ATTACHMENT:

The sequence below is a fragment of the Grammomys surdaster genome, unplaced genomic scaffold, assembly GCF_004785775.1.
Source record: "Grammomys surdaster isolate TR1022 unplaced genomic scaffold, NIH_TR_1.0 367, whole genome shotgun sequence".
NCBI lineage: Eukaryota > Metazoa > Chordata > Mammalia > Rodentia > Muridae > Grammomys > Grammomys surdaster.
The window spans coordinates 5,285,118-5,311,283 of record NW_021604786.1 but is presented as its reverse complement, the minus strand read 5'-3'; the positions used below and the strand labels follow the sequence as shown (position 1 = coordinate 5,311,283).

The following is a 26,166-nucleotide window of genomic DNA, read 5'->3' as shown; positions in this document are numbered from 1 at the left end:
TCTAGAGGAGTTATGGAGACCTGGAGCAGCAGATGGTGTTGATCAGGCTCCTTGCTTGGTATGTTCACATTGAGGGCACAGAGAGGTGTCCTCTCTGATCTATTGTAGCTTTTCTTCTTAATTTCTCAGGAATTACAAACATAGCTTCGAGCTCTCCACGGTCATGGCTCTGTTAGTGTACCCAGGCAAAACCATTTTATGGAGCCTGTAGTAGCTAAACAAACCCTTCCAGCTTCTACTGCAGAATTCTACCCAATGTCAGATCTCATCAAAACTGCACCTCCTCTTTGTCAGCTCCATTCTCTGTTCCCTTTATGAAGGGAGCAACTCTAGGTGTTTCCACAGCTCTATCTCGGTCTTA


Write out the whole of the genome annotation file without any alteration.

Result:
The sequence below is a fragment of the Grammomys surdaster genome, unplaced genomic scaffold, assembly GCF_004785775.1.
Source record: "Grammomys surdaster isolate TR1022 unplaced genomic scaffold, NIH_TR_1.0 367, whole genome shotgun sequence".
NCBI lineage: Eukaryota > Metazoa > Chordata > Mammalia > Rodentia > Muridae > Grammomys > Grammomys surdaster.
The window spans coordinates 5,285,118-5,311,283 of record NW_021604786.1 but is presented as its reverse complement, the minus strand read 5'-3'; the positions used below and the strand labels follow the sequence as shown (position 1 = coordinate 5,311,283).

The following is a 26,166-nucleotide window of genomic DNA, read 5'->3' as shown; positions in this document are numbered from 1 at the left end:
TCTAGAGGAGTTATGGAGACCTGGAGCAGCAGATGGTGTTGATCAGGCTCCTTGCTTGGTATGTTCACATTGAGGGCACAGAGAGGTGTCCTCTCTGATCTATTGTAGCTTTTCTTCTTAATTTCTCAGGAATTACAAACATAGCTTCGAGCTCTCCACGGTCATGGCTCTGTTAGTGTACCCAGGCAAAACCATTTTATGGAGCCTGTAGTAGCTAAACAAACCCTTCCAGCTTCTACTGCAGAATTCTACCCAATGTCAGATCTCATCAAAACTGCACCTCCTCTTTGTCAGCTCCATTCTCTGTTCCCTTTATGAAGGGAGCAACTCTAGGTGTTTCCACAGCTCTATCTCGGTCTTA